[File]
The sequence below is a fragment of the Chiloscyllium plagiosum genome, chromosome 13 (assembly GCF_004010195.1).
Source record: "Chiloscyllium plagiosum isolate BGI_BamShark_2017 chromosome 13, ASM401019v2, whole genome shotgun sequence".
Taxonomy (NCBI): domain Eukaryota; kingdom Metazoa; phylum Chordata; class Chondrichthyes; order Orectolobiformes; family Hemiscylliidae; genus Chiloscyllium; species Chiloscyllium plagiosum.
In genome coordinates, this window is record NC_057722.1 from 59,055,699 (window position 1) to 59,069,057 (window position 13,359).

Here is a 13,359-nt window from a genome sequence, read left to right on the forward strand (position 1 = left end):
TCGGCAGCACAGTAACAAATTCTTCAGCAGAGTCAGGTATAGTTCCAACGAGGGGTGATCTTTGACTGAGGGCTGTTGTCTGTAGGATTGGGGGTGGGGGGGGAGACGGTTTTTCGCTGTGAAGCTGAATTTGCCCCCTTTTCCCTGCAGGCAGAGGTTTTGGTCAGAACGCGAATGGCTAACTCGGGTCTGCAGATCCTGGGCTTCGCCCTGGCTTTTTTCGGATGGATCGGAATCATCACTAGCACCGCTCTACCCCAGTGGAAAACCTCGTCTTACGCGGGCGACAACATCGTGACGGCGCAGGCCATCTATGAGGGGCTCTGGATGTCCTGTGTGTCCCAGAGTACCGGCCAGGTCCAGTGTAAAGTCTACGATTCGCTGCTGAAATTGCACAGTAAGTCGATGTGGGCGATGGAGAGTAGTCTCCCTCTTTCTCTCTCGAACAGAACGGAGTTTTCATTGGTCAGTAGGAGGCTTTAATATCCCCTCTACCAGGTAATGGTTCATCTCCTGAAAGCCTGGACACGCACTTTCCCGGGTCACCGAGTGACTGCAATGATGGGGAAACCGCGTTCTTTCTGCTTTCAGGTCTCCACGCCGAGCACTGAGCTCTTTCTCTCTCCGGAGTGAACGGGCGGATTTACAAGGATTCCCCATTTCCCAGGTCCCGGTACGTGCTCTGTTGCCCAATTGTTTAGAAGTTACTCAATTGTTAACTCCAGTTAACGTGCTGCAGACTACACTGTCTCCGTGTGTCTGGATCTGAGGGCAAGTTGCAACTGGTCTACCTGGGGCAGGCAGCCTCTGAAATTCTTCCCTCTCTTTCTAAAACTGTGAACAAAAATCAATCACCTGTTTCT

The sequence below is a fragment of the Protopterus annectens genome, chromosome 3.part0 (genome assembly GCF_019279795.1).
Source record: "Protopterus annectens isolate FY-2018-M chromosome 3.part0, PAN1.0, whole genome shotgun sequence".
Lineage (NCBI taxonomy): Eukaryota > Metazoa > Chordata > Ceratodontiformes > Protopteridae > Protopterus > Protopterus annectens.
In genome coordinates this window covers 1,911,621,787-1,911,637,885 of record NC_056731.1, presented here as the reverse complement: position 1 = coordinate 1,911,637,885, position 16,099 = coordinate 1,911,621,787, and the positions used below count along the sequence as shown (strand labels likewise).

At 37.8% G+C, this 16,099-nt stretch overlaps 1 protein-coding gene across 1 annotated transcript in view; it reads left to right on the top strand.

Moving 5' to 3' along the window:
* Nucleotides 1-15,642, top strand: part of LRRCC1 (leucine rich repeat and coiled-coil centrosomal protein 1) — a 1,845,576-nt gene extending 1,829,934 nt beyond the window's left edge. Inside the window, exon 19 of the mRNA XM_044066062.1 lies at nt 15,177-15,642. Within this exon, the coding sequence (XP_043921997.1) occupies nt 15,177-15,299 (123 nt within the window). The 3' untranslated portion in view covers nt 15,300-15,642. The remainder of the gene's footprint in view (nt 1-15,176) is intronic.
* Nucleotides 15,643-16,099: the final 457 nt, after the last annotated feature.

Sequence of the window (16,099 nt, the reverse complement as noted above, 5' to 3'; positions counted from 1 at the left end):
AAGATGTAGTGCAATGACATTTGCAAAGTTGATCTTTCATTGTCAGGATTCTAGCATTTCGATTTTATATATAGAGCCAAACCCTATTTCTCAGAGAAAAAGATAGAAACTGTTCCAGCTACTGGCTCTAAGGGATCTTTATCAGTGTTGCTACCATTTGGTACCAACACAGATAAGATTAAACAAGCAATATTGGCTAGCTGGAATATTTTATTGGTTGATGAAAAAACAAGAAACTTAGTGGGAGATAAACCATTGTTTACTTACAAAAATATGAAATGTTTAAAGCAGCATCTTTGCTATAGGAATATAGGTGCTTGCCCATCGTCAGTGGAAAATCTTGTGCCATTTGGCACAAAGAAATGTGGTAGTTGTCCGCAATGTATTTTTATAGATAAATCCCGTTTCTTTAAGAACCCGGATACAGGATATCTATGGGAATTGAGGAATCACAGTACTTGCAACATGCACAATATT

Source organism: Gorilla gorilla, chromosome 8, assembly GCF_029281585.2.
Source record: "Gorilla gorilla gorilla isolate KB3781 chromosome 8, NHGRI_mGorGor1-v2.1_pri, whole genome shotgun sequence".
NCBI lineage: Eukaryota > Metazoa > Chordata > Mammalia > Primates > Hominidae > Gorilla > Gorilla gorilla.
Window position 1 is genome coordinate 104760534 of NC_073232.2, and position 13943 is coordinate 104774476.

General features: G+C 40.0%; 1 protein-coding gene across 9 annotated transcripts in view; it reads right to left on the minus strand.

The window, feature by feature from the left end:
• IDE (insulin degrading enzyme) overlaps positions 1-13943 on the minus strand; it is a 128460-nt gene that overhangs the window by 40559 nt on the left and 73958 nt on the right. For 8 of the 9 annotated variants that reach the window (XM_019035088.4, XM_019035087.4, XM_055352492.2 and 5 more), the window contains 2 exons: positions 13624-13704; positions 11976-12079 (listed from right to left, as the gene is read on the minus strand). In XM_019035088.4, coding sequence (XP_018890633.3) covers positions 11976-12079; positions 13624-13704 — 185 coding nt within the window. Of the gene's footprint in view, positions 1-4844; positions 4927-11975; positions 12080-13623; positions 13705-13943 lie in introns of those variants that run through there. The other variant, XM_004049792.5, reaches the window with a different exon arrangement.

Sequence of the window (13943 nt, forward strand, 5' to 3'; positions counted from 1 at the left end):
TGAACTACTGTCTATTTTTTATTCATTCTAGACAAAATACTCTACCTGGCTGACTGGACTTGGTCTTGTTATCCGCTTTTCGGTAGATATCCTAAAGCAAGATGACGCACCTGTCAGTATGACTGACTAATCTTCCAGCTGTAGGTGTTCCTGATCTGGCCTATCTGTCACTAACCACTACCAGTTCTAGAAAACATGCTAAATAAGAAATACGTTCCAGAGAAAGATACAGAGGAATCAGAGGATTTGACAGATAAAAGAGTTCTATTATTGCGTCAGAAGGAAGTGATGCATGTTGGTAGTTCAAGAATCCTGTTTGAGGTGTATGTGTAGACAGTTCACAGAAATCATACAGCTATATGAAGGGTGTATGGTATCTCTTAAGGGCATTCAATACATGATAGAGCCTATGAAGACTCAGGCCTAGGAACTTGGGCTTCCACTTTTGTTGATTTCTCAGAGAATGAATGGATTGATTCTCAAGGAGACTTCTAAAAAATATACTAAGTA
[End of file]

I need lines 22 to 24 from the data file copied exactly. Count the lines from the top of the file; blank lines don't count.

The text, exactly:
The window, feature by feature from the left end:
• IDE (insulin degrading enzyme) overlaps positions 1-13943 on the minus strand; it is a 128460-nt gene that overhangs the window by 40559 nt on the left and 73958 nt on the right. For 8 of the 9 annotated variants that reach the window (XM_019035088.4, XM_019035087.4, XM_055352492.2 and 5 more), the window contains 2 exons: positions 13624-13704; positions 11976-12079 (listed from right to left, as the gene is read on the minus strand). In XM_019035088.4, coding sequence (XP_018890633.3) covers positions 11976-12079; positions 13624-13704 — 185 coding nt within the window. Of the gene's footprint in view, positions 1-4844; positions 4927-11975; positions 12080-13623; positions 13705-13943 lie in introns of those variants that run through there. The other variant, XM_004049792.5, reaches the window with a different exon arrangement.

Sequence of the window (13943 nt, forward strand, 5' to 3'; positions counted from 1 at the left end):